The shipping company set the original goal, against a 2005 baseline, in 2008. In the intervening years FedEx Express cut its fuel use by 22 percent against the baseline. Much of the improvement occurred in the past year: in 2011, the fleet was 16.6 percent more fuel efficient than 2005 levels.
FedEx Express has set a new target of a 30 percent improvement in fuel efficiency for its global vehicle fleet by 2020 over 2005 levels. This revision mirrors the company’s 2012 announcement to increase its aircraft emissions goal, from a 20 percent to a 30 percent reduction in global aircraft emissions intensity by 2020.
FedEx Express expects to save about 20 million gallons of fuel this year through these efforts to increase vehicle fuel efficiency.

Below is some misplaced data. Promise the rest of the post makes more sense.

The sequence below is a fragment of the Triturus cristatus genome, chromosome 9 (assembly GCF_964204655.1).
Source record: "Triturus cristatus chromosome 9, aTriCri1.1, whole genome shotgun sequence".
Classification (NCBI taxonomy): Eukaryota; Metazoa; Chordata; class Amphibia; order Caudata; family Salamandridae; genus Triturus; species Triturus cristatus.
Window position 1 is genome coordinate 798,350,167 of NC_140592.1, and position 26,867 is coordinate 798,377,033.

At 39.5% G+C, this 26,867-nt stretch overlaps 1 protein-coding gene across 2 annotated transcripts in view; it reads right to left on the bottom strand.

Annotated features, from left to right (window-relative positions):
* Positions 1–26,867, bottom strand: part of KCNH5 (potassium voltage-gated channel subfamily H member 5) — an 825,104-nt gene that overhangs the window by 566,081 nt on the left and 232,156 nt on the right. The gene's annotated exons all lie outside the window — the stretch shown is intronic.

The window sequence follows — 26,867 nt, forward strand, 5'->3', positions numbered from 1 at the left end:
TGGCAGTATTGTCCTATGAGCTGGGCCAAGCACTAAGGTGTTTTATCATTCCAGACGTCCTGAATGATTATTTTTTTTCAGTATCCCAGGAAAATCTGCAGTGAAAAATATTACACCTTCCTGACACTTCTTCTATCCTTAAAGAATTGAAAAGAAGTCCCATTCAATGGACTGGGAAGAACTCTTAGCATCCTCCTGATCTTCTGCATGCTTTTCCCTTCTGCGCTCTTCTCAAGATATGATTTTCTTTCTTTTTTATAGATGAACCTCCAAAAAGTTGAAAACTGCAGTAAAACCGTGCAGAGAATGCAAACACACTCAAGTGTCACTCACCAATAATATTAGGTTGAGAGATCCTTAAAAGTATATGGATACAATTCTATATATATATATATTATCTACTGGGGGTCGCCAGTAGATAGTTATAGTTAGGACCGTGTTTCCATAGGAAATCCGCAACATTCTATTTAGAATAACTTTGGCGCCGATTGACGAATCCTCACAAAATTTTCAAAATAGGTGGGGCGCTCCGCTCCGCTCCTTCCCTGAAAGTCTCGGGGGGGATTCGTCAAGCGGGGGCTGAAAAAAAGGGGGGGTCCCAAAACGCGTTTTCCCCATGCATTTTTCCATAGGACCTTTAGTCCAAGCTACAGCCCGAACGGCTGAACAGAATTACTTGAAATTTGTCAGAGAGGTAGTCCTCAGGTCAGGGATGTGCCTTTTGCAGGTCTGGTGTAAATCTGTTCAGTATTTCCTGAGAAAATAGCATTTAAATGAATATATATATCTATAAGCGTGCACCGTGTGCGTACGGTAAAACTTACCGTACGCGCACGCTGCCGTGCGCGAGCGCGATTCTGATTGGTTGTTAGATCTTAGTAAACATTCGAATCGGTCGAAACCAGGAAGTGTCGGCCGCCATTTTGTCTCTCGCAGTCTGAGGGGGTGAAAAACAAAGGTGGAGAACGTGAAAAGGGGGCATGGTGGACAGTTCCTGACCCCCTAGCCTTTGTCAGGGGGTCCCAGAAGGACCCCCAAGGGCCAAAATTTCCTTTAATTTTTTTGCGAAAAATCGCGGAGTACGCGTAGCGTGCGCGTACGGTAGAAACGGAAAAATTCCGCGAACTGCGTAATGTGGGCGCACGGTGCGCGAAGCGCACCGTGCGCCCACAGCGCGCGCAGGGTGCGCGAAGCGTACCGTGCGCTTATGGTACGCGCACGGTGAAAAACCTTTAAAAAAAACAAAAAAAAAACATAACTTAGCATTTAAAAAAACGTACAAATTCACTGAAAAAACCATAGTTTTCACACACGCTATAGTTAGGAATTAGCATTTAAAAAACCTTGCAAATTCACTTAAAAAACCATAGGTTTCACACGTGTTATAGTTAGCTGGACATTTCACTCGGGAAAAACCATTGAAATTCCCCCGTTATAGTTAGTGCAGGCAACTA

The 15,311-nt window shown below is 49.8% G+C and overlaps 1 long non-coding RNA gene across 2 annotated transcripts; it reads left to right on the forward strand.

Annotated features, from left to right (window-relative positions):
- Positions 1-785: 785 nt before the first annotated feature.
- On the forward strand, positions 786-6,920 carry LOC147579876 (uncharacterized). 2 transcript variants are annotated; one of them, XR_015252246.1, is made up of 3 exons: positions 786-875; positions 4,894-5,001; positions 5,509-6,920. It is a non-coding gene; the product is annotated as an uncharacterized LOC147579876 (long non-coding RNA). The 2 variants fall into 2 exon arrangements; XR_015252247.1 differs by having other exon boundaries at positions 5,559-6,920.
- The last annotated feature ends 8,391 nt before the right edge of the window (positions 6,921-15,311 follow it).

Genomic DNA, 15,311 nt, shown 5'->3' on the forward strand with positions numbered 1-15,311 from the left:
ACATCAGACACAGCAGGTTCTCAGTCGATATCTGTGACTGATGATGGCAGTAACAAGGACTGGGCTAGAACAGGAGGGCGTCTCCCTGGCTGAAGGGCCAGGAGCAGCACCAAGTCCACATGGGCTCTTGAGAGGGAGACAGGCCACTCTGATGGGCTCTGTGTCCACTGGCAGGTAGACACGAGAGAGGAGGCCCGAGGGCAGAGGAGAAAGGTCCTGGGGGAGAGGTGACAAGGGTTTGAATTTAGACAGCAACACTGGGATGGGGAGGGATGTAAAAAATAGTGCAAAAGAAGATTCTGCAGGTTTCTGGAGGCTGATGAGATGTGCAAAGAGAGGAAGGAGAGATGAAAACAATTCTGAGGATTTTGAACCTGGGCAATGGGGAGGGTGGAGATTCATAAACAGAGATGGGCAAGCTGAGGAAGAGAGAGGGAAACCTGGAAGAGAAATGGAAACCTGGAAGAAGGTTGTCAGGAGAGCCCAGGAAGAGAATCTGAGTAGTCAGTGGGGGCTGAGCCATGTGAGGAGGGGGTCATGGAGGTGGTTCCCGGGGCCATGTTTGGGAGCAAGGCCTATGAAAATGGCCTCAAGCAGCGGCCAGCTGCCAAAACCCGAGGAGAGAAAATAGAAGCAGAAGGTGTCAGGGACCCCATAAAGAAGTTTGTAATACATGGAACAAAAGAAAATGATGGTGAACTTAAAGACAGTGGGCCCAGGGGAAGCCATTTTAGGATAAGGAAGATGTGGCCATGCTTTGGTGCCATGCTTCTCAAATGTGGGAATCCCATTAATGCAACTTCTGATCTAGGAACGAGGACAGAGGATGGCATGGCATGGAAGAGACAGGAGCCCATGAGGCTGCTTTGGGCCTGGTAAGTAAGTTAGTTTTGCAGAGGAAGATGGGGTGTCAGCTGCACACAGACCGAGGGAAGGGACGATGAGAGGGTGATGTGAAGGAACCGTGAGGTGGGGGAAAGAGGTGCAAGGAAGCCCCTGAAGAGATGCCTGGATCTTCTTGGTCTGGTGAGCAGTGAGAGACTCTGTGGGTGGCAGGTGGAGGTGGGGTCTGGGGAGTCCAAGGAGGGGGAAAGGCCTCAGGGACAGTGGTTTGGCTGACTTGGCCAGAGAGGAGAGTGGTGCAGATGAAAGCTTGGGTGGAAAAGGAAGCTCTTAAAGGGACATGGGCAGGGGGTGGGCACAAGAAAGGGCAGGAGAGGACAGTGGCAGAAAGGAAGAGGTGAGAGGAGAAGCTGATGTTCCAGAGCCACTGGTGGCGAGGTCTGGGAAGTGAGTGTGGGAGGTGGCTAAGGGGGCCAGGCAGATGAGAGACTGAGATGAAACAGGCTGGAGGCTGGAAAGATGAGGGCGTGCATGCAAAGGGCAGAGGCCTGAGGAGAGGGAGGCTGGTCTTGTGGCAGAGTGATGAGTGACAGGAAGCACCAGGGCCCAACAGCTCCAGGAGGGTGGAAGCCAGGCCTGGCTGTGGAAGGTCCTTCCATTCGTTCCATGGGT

The company’s significant progress towards its fuel efficiency goal is the result of a number of initiatives:
- By the end of its fiscal year 2013, FedEx Express will have increased the size of its advanced alternative-energy vehicle fleet to include 360 hybrid-electric vehicles and 200 electric vehicles. To date, these vehicles have traveled more than 15 million miles in revenue service, FedEx says.
- FedEx Express has bought vehicles with “right-sized engines” like the Sprinter vans manufactured by Mercedes-Benz. FedEx currently has more than 10,000 such vehicles in service, comprising more than 35 percent of its US pick-up and delivery fleet. Each Sprinter-type van is about 70 to 100 percent more fuel-efficient than the original truck it replaced.
- Since 2011, FedEx Express has incorporated almost 200 composite-body Reach vehicles into its global fleet; an additional 200 of these vehicles will be added to the fleet by the end of its fiscal year 2013. The lower weight design, along with the engine, allows for a 35 percent reduction in fuel usage over most conventional walk-in vans.
- About 35 percent of the FedEx Express diesel vehicle pickup and delivery fleet has already been converted to more efficient and cleaner emission models that comply with 2010 EPA diesel emission standards.